What is a Brain Computer Interface?

A brain computer interface (BCI) is a device that enables people with motor or cognitive limitations to control computers and other devices. BCIs make use of different combinations of sensors, recording methods using signal processing algorithms, as well as machine learning to translate brain signals into operation commands. They can be used to control a diverse variety of devices, from cursors on computer screens to robotic arms and wheelchairs.

Most BCIs measure activity from the scalp, such as electroencephalographic (EEG) or functional near-infrared imaging (fNIRS) signaling. The signals are recorded by a sensor which detects the activity of neurons. Software converts them into operating commands.

In many BCI systems users have to undergo a process of instruction how to generate signals that the system recognizes. For example for example, a BCI designed to type letters requires the user to imagine that they are moving their left or right hand to generate the desired image of movement.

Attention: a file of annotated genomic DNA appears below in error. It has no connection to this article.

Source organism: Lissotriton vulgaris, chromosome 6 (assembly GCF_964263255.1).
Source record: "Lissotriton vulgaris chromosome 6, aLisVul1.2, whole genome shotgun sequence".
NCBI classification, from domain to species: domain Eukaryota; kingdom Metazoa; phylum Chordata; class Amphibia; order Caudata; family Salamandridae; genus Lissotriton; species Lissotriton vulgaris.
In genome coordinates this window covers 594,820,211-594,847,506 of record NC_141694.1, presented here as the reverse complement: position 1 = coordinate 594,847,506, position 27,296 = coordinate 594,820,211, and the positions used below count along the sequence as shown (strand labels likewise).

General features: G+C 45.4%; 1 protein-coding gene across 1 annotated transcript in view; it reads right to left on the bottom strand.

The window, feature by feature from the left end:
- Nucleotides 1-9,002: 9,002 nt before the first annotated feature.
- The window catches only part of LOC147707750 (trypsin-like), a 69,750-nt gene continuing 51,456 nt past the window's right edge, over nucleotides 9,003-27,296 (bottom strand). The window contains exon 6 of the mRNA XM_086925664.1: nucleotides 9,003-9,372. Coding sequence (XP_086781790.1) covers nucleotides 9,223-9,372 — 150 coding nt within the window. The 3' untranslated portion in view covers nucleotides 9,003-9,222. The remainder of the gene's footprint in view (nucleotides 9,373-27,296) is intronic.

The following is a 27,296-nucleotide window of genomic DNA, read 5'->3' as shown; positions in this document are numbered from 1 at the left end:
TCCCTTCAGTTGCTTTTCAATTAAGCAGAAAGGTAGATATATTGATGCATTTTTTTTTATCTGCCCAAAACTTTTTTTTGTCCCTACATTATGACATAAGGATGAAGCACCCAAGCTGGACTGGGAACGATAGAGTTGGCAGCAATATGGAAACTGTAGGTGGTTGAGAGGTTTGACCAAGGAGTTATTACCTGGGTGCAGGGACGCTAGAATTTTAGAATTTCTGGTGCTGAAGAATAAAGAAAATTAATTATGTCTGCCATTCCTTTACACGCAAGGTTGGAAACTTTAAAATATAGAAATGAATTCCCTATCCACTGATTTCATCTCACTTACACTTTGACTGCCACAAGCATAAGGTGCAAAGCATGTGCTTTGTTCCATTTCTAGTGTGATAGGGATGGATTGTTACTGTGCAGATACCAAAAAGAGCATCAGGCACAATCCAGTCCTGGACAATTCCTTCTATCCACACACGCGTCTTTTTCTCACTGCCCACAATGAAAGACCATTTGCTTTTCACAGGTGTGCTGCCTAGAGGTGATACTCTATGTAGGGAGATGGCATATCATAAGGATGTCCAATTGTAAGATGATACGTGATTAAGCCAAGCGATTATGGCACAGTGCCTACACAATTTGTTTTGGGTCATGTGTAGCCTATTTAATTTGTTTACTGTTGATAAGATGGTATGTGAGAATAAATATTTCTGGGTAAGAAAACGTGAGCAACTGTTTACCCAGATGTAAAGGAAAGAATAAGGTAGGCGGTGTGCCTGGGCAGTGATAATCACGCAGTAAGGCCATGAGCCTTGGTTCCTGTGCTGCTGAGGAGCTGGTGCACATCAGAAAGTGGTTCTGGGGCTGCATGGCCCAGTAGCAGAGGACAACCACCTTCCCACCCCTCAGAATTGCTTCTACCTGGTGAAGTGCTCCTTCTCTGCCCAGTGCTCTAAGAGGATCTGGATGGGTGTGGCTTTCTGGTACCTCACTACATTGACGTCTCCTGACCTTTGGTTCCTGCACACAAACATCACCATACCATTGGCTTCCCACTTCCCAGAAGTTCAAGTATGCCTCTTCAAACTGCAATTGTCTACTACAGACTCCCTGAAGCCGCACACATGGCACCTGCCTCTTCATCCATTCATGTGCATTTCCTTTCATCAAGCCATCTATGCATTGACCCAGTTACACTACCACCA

The most exciting BCI developments involve implantable, or noninvasive systems that record directly from neural tissue, not the scalp. These devices are more precise than noninvasive BCIs, but they also require surgical intervention and carry some risks.

BCIs that are invasive are still experimental and patients should be aware of the risks and benefits. Security and privacy are also major issues, since BCIs detect neural signals that may contain sensitive information about health or behavior. Some people are not a fan of the technology because they fear that hackers might hack their minds and control them.

exploring noninvasive brain stimulation methods

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